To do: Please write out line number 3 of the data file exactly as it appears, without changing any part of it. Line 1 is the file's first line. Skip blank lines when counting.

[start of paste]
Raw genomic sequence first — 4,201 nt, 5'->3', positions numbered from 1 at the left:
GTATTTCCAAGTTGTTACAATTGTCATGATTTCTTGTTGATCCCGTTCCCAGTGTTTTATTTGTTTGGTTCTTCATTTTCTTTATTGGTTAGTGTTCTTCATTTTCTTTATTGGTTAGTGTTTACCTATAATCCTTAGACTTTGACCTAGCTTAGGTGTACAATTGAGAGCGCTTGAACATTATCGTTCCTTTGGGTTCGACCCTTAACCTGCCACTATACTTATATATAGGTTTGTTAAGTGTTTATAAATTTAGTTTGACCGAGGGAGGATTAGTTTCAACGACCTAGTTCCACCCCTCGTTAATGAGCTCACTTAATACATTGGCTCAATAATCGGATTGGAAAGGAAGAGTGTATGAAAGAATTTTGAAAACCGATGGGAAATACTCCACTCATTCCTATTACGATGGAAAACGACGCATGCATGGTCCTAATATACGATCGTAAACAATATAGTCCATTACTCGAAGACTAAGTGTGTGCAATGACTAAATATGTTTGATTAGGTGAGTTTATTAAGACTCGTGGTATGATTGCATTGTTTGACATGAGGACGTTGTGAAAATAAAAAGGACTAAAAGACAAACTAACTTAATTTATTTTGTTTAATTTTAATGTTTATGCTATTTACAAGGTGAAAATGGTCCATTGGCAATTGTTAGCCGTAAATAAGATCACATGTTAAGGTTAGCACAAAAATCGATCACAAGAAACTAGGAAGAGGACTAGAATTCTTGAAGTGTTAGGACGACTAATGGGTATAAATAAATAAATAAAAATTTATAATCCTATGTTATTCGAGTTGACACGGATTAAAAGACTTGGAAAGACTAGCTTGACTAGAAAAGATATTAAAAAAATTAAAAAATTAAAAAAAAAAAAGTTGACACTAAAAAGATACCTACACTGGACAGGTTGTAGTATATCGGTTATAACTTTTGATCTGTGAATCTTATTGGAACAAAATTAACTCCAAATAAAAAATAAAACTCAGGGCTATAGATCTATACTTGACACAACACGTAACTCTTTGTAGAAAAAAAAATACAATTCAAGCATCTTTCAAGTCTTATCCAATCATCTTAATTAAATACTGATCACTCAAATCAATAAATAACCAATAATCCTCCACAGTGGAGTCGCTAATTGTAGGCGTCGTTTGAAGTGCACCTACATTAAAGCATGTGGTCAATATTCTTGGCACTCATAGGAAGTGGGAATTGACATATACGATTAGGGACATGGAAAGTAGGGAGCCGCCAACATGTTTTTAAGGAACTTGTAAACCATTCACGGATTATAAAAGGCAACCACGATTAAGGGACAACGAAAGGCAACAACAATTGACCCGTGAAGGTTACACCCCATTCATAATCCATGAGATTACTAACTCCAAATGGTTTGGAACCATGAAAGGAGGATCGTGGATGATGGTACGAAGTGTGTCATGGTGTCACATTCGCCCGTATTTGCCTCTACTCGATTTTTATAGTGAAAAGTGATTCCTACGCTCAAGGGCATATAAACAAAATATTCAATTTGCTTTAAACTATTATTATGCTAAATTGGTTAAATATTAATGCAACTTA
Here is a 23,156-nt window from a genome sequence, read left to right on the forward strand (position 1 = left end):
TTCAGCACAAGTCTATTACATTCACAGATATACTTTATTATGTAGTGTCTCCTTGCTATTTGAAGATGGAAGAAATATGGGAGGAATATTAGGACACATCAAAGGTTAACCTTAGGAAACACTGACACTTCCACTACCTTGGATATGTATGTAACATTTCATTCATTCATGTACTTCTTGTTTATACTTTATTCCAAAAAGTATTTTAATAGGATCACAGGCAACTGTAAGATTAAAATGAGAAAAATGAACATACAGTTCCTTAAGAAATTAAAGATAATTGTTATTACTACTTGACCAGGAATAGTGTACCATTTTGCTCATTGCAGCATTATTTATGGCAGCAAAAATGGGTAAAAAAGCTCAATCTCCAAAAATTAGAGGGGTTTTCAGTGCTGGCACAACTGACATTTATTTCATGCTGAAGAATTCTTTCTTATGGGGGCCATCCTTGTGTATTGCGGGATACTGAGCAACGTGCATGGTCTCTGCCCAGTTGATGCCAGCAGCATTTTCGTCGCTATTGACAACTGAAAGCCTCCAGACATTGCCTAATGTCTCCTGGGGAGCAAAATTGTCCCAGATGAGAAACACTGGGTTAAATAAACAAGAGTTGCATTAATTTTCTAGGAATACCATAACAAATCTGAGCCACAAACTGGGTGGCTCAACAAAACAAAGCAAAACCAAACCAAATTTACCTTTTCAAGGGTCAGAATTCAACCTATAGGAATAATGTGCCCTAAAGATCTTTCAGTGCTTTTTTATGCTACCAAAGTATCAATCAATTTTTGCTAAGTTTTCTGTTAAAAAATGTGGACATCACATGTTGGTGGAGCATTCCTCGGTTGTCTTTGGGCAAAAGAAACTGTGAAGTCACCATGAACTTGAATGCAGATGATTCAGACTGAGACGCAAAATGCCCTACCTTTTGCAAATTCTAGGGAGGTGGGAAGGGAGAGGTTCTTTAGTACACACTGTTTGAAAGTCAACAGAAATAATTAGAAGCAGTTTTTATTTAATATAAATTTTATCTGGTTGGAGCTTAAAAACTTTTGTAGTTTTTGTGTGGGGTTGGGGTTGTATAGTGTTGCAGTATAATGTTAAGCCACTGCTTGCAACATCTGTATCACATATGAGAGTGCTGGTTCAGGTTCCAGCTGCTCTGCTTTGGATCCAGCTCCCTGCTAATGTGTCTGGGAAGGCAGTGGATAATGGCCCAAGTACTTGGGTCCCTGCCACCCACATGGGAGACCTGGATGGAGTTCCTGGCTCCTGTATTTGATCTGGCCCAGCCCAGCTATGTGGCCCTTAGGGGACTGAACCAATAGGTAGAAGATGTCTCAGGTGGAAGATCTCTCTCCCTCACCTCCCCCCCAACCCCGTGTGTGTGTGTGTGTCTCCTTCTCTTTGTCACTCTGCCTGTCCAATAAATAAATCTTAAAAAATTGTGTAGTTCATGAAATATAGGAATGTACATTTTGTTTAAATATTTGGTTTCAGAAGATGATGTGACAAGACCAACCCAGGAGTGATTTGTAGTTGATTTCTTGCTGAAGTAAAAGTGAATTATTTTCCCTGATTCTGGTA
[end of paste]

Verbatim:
Here is a 23,156-nt window from a genome sequence, read left to right on the forward strand (position 1 = left end):